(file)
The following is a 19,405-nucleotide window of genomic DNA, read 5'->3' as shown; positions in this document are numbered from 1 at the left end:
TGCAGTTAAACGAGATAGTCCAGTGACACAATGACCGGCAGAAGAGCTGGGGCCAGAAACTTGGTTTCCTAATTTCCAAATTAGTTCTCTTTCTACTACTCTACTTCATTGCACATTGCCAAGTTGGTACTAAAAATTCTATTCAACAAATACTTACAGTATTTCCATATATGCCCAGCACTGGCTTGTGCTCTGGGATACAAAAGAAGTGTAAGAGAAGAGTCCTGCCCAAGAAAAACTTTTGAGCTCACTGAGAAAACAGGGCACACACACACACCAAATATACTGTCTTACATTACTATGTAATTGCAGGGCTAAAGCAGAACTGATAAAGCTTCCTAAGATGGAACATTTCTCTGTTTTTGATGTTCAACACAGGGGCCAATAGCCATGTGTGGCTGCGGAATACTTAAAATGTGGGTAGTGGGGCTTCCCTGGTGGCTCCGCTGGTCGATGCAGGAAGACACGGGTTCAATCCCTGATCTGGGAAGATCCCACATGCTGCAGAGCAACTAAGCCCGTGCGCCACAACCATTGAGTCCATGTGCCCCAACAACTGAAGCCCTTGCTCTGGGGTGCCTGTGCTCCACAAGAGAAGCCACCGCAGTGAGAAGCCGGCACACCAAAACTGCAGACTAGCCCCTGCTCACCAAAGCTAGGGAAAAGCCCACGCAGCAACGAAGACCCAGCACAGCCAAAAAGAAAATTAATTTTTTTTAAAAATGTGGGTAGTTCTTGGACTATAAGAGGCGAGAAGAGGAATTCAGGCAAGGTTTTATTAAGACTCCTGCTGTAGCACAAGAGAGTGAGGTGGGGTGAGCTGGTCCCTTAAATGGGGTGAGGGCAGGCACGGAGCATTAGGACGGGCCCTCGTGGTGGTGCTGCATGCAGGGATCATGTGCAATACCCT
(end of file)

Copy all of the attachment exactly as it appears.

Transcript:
The following is a 19,405-nucleotide window of genomic DNA, read 5'->3' as shown; positions in this document are numbered from 1 at the left end:
TGCAGTTAAACGAGATAGTCCAGTGACACAATGACCGGCAGAAGAGCTGGGGCCAGAAACTTGGTTTCCTAATTTCCAAATTAGTTCTCTTTCTACTACTCTACTTCATTGCACATTGCCAAGTTGGTACTAAAAATTCTATTCAACAAATACTTACAGTATTTCCATATATGCCCAGCACTGGCTTGTGCTCTGGGATACAAAAGAAGTGTAAGAGAAGAGTCCTGCCCAAGAAAAACTTTTGAGCTCACTGAGAAAACAGGGCACACACACACACCAAATATACTGTCTTACATTACTATGTAATTGCAGGGCTAAAGCAGAACTGATAAAGCTTCCTAAGATGGAACATTTCTCTGTTTTTGATGTTCAACACAGGGGCCAATAGCCATGTGTGGCTGCGGAATACTTAAAATGTGGGTAGTGGGGCTTCCCTGGTGGCTCCGCTGGTCGATGCAGGAAGACACGGGTTCAATCCCTGATCTGGGAAGATCCCACATGCTGCAGAGCAACTAAGCCCGTGCGCCACAACCATTGAGTCCATGTGCCCCAACAACTGAAGCCCTTGCTCTGGGGTGCCTGTGCTCCACAAGAGAAGCCACCGCAGTGAGAAGCCGGCACACCAAAACTGCAGACTAGCCCCTGCTCACCAAAGCTAGGGAAAAGCCCACGCAGCAACGAAGACCCAGCACAGCCAAAAAGAAAATTAATTTTTTTTAAAAATGTGGGTAGTTCTTGGACTATAAGAGGCGAGAAGAGGAATTCAGGCAAGGTTTTATTAAGACTCCTGCTGTAGCACAAGAGAGTGAGGTGGGGTGAGCTGGTCCCTTAAATGGGGTGAGGGCAGGCACGGAGCATTAGGACGGGCCCTCGTGGTGGTGCTGCATGCAGGGATCATGTGCAATACCCT